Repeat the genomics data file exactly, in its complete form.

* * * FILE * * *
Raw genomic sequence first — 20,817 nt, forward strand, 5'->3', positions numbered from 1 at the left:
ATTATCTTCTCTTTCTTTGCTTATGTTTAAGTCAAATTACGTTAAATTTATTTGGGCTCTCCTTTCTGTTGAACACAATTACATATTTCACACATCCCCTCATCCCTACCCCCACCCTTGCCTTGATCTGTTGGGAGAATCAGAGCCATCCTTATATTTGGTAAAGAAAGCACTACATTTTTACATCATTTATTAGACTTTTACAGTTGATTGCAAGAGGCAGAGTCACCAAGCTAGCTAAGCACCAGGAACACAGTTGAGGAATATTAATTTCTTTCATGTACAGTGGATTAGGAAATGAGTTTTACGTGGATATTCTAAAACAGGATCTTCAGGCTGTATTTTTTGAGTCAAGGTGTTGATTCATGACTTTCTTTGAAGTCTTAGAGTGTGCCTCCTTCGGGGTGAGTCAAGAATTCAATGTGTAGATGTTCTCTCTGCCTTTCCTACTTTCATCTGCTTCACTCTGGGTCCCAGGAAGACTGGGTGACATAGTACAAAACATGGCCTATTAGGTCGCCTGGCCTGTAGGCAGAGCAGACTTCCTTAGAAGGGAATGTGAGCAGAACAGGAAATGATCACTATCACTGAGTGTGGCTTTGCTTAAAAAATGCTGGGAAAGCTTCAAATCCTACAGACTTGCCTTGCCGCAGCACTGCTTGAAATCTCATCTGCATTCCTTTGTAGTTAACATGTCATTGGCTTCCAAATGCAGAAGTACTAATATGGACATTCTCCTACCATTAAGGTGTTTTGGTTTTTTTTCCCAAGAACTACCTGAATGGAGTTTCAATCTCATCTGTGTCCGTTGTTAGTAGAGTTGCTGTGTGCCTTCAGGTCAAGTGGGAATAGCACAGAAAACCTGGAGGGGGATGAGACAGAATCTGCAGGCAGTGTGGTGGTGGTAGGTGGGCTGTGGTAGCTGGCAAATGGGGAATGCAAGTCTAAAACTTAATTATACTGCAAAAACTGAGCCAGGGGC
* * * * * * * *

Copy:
Raw genomic sequence first — 20,817 nt, forward strand, 5'->3', positions numbered from 1 at the left:
ATTATCTTCTCTTTCTTTGCTTATGTTTAAGTCAAATTACGTTAAATTTATTTGGGCTCTCCTTTCTGTTGAACACAATTACATATTTCACACATCCCCTCATCCCTACCCCCACCCTTGCCTTGATCTGTTGGGAGAATCAGAGCCATCCTTATATTTGGTAAAGAAAGCACTACATTTTTACATCATTTATTAGACTTTTACAGTTGATTGCAAGAGGCAGAGTCACCAAGCTAGCTAAGCACCAGGAACACAGTTGAGGAATATTAATTTCTTTCATGTACAGTGGATTAGGAAATGAGTTTTACGTGGATATTCTAAAACAGGATCTTCAGGCTGTATTTTTTGAGTCAAGGTGTTGATTCATGACTTTCTTTGAAGTCTTAGAGTGTGCCTCCTTCGGGGTGAGTCAAGAATTCAATGTGTAGATGTTCTCTCTGCCTTTCCTACTTTCATCTGCTTCACTCTGGGTCCCAGGAAGACTGGGTGACATAGTACAAAACATGGCCTATTAGGTCGCCTGGCCTGTAGGCAGAGCAGACTTCCTTAGAAGGGAATGTGAGCAGAACAGGAAATGATCACTATCACTGAGTGTGGCTTTGCTTAAAAAATGCTGGGAAAGCTTCAAATCCTACAGACTTGCCTTGCCGCAGCACTGCTTGAAATCTCATCTGCATTCCTTTGTAGTTAACATGTCATTGGCTTCCAAATGCAGAAGTACTAATATGGACATTCTCCTACCATTAAGGTGTTTTGGTTTTTTTTCCCAAGAACTACCTGAATGGAGTTTCAATCTCATCTGTGTCCGTTGTTAGTAGAGTTGCTGTGTGCCTTCAGGTCAAGTGGGAATAGCACAGAAAACCTGGAGGGGGATGAGACAGAATCTGCAGGCAGTGTGGTGGTGGTAGGTGGGCTGTGGTAGCTGGCAAATGGGGAATGCAAGTCTAAAACTTAATTATACTGCAAAAACTGAGCCAGGGGC